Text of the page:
Helping list and valued scholarships to Start your masters in US


1) Scholarship websites
Both International Financial Aid and College Scholarship Search and focus strictly on scholarships that are available to
international students. The basic search on both sites is free and can help identify potential
scholarship opportunities worldwide—including more than 500 scholarships for studying
in the United States. Many of the scholarship criteria are tied to a specific field of study,
which you can select from a handy drop-down list to narrow your search.
MPOWER Financing is also geared directly toward international students, offering
scholarships for a variety of specific areas of study, along with some awards open to any
student from outside the U.S.
There are also larger, less specialized scholarship search engines that can help. Fastweb
was created by the same company as EduPass, and boasts one of the largest databases
of scholarships. Not all of them are specific to international students, 

but you may
uncover opportunities here that you wouldn’t elsewhere. Unigo, the parent company of
MPOWER, also has a robust scholarship search. You’ll need to create a free account, but
the many scholarship options make it worth it.
An important note:
Before you do any scholarship searching, it’s important to know that you
should never have to pay to find or apply for scholarships. If a scholarship
search engine or application asks you for a credit card or other financial
information before you can use it, stay away. Reputable scholarships never
charge to apply, and there are plenty of excellent free search engines, as
listed above.
2) Your home country
We tell American students to “look close to home” all the time—and the same applies to
international students. Your home country may be a source of funding for your international
studies. However, make sure you’re extremely thorough when researching this option so
that you understand all the stipulations involved. Often, these opportunities require their
scholarship recipients to return to their home country and/or work in a certain field or
location upon graduation.
3) U.S. universities
One of your best sources of financial aid will be the college you attend. If you were born
outside the United States but are now a U.S. citizen or permanent resident, start by
looking at colleges within the state where you live. Generally speaking, state residents
pay a much lower tuition rate than out-of-state residents.
For example, a year of tuition and fees at the University of Virginia costs around $17,000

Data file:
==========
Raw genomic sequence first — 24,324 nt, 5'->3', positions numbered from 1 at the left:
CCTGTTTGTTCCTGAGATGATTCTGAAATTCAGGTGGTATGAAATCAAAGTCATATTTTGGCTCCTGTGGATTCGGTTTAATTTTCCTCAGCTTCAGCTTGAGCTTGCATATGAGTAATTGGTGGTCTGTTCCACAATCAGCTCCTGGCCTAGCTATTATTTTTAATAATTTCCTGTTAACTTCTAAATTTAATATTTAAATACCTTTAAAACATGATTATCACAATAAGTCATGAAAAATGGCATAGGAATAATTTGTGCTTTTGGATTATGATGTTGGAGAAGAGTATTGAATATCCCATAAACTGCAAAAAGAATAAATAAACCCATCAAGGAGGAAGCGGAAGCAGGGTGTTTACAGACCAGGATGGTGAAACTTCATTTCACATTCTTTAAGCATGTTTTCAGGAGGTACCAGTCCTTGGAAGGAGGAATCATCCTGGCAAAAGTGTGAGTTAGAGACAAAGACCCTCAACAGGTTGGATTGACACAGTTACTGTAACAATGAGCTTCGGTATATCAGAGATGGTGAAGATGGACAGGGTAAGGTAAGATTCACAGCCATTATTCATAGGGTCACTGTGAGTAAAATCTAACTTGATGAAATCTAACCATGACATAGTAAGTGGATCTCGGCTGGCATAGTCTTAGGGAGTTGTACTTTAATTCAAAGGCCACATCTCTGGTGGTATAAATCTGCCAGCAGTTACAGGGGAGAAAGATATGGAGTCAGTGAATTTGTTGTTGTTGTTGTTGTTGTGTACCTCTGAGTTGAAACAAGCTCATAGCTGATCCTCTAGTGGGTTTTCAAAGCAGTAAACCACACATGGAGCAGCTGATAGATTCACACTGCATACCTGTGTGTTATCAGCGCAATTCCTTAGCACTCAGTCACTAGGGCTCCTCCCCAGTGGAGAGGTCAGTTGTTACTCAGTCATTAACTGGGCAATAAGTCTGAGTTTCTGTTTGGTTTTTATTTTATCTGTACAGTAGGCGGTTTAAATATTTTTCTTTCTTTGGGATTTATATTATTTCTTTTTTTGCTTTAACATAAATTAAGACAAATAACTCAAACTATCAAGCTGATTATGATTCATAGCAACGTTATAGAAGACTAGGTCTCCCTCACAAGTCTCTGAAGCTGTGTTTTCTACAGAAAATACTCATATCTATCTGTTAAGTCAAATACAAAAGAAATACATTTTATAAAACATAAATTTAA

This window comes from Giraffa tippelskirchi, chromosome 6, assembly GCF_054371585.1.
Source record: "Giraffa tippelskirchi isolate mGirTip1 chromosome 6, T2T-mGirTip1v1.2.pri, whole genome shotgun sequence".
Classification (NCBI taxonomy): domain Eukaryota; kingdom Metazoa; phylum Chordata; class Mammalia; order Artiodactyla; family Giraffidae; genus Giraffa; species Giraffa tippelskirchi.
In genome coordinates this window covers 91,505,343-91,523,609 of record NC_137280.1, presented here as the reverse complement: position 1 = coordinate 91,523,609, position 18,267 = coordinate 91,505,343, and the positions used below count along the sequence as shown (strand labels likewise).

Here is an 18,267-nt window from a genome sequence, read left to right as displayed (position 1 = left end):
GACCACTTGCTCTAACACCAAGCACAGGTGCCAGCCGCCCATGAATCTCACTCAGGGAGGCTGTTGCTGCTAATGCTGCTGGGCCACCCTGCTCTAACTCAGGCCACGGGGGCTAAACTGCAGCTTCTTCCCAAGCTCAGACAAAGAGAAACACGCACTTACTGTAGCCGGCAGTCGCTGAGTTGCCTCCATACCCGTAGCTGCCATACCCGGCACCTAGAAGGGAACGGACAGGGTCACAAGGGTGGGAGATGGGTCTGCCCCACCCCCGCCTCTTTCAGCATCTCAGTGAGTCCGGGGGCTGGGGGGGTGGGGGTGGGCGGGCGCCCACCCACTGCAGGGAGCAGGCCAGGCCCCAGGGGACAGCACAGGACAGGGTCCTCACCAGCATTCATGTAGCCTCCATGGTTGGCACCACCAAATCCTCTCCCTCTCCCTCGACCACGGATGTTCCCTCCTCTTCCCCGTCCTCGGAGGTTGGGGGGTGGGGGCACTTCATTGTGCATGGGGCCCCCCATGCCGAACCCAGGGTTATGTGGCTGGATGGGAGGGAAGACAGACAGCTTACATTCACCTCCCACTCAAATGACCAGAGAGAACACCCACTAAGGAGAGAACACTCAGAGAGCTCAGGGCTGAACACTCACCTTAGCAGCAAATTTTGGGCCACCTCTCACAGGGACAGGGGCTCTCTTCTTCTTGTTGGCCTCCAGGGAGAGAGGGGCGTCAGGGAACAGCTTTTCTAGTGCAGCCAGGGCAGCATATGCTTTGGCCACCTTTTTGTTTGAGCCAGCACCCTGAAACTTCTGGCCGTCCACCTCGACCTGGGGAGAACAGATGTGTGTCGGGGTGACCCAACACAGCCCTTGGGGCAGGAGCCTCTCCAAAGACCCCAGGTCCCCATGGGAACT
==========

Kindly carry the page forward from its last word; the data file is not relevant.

for students who live in Virginia, and around $49,000 for those who don’t. Establishing
residency in a state can instantly cut a great deal off of your ultimate college price tag.
If you don’t live in the United States, you can do some very thorough research on colleges
and financial aid opportunities at EducationUSA. This service of the U.S. Department of
State and the Institute of International Education provides a ton of online information;
there is also a frequently updated list of financial aid opportunities and, most usefully,
a guide to advising centers in countries around the world, where you can meet face-toface with experts in your country that can help you search schools, translate information,
and learn about your options.
No matter where you live, or decide to go to school, your college’s financial aid office
(and its website) should be your next stop. Most colleges have scholarship programs
specifically for international students attending their institutions. To use just one example,
Columbia University in New York City awarded $17 million in international-student aid
last year, to students from more than 100 countries.
Depending on the college, some of that funding is for students from specific countries,
some is open to students worldwide, and some requires that you study a certain field or
do a specific job on campus—it can be confusing, but college admissions officers and
financial aid experts are there to help you find as much money as you qualify for.
4) Scholarships specific to you
The resources above will go a long way in helping with your education in the United
States, no matter where you’re from; you can also seek out opportunities specific to your
country or even your gender. If you’re a native of a Latin American or Caribbean nation, 

check out the Organization of American States’s Leo. S. Rowe Pan American Fund. The
fund exists to provide interest-free student loans to students, and this brochure also
features a useful listing of scholarship opportunities, sorted by your country of residence.
If you live in one of the 17 countries (across four continents) where the Aga Khan
Foundation has a presence, and you’re doing graduate or postgraduate work, don’t miss
out on the Foundation’s International Scholarship Programme, though note that awards
made through this program are 50 percent scholarship and 50 percent loan, so you will
have to pay part of the award back over time.
And, finally, if you’re a female graduate student and a non-U.S. resident, the venerable
AAUW International Fellowship provides a tremendous opportunity; last year, 250 women
and women-focused community projects received $3.9 million in support for improving
life in their home countries. This highly competitive program usually opens in August
for the next academic year, so keep it in mind if you’re an exemplary grad or postgrad

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